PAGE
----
The following amendments can be made in respect of the patent after grant: change of name of the patent owner or the inventors; correction of mistakes; etc. Also, the amendments may be related to conversion of a declaratory patent into a full-scale patent, patent extension, or amendment of the scope of the patent.

3 Licensing

3.1 Are there any laws which limit the terms upon which parties may agree a patent licence?

The Civil Code of Ukraine sets general requirements for patent licensing agreements. The Act of Ukraine on Protection of the Rights to Inventions and Utility Models and the Act of Ukraine on Protection of the Rights to Industrial Designs set rules regulating issues in respect of inventions, utility models and industrial designs respectively.
A patent licensing agreement shall be made in writing and shall describe particular patent rights granted under the agreement; patent rights and ways of use of the invention (utility model, industrial design) not mentioned in the agreement are considered not granted to the licensee. The patent licensing agreement cannot be executed in respect of the patent rights which are not in force at the time of execution of the agreement. The term of the patent licensing agreement shall expire not later that the respective patent expires. 

3.2 Can a patent be the subject of a compulsory licence and if so how are the terms settled and how common is this type of licence? 

The law envisages several cases when a compulsory licence can be obtained, however this type of licence is not common in Ukraine. 

If an invention (utility model) is not used or is insufficiently used in Ukraine for three years either after the issuance of a patent or from the last date of use and the patent owner refuses to grant a licence, then an interested person may apply to the court in order to obtain a compulsory licence. The court can grant a compulsory licence to the interested person if the patent holder fails to prove good reasons for non-use.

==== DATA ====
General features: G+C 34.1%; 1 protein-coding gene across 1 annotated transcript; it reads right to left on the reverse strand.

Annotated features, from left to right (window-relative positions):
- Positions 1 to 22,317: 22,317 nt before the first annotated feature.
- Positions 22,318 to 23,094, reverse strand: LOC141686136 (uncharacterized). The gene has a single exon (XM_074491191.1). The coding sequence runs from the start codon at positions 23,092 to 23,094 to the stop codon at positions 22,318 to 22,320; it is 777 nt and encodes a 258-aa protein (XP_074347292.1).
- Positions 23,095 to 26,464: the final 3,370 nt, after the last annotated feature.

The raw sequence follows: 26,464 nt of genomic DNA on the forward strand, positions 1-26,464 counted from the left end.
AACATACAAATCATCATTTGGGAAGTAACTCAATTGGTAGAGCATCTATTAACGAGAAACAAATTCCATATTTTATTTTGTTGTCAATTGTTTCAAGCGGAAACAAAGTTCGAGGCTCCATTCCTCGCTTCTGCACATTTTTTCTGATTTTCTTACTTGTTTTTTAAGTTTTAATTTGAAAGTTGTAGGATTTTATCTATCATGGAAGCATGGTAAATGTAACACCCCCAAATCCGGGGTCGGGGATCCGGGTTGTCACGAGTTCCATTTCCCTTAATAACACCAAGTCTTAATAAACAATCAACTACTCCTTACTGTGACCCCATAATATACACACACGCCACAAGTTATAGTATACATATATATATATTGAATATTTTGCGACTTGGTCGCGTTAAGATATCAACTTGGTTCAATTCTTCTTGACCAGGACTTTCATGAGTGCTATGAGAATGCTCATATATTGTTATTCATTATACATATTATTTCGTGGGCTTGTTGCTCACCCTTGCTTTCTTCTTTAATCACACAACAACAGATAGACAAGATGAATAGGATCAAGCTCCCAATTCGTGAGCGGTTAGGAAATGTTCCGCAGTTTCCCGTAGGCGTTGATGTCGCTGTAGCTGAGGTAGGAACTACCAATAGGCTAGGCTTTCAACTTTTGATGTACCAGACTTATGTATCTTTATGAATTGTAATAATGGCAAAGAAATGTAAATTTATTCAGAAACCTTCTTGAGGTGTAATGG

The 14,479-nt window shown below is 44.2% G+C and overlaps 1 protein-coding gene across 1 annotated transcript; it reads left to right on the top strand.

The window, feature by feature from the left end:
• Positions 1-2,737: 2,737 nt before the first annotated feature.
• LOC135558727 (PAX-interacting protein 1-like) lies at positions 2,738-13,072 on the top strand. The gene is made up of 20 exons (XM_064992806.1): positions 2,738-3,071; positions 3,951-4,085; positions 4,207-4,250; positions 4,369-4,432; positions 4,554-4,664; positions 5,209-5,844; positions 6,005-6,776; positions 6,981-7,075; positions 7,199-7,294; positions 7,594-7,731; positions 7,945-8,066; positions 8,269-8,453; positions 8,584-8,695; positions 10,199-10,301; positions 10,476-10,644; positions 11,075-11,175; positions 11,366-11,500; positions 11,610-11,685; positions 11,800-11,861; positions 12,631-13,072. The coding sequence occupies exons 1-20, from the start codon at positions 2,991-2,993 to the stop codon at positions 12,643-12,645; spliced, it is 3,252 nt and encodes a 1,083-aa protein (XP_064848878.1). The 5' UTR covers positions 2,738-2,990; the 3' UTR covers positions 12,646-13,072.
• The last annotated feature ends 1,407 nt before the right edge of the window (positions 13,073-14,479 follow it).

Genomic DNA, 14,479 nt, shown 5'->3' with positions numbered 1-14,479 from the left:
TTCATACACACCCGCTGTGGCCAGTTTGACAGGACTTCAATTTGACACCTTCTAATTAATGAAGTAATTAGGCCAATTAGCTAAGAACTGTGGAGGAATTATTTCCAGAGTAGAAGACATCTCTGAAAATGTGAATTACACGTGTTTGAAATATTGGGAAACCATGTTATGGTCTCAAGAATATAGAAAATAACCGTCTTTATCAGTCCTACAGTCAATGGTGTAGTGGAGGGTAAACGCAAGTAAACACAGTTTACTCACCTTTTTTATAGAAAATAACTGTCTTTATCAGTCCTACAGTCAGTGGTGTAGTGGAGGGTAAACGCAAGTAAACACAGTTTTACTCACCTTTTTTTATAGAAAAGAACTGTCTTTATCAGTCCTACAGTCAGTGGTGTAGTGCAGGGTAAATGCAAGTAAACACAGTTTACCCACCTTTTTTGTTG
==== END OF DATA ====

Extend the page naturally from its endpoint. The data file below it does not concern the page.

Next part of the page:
A patent owner is obliged to grant a licence for use or invention (utility model) to the owner of a patent, granted later, if the latter invention (utility model) has another purpose or sufficient technical and economical advantages and cannot be used without infringement of the rights of the owner of the patent that had been granted earlier. 

Pursuant to the law, the Cabinet of Ministers may permit use of the invention or utility model protected by a patent to protect the health of the population, ecological safety and other public interests subject to conditions provided in the legislation.

4 Patent Term Extension

4.1 Can the term of a patent be extended and if so (i) on what grounds and (ii) for how long?

A patent owner can file a motion for extension of the term of a patent for an invention protecting the following objects: drugs; crops and animals protection products; or other products, the use of which requires marketing authorisation from the state authorities. The patent can be extended for a term corresponding to the period between the filing of the patent application and the date when the respective marketing authorisation was granted, but not exceeding five years.

5 Patent Prosecution and Opposition

5.1 Are all types of subject matter patentable and if not what types are excluded?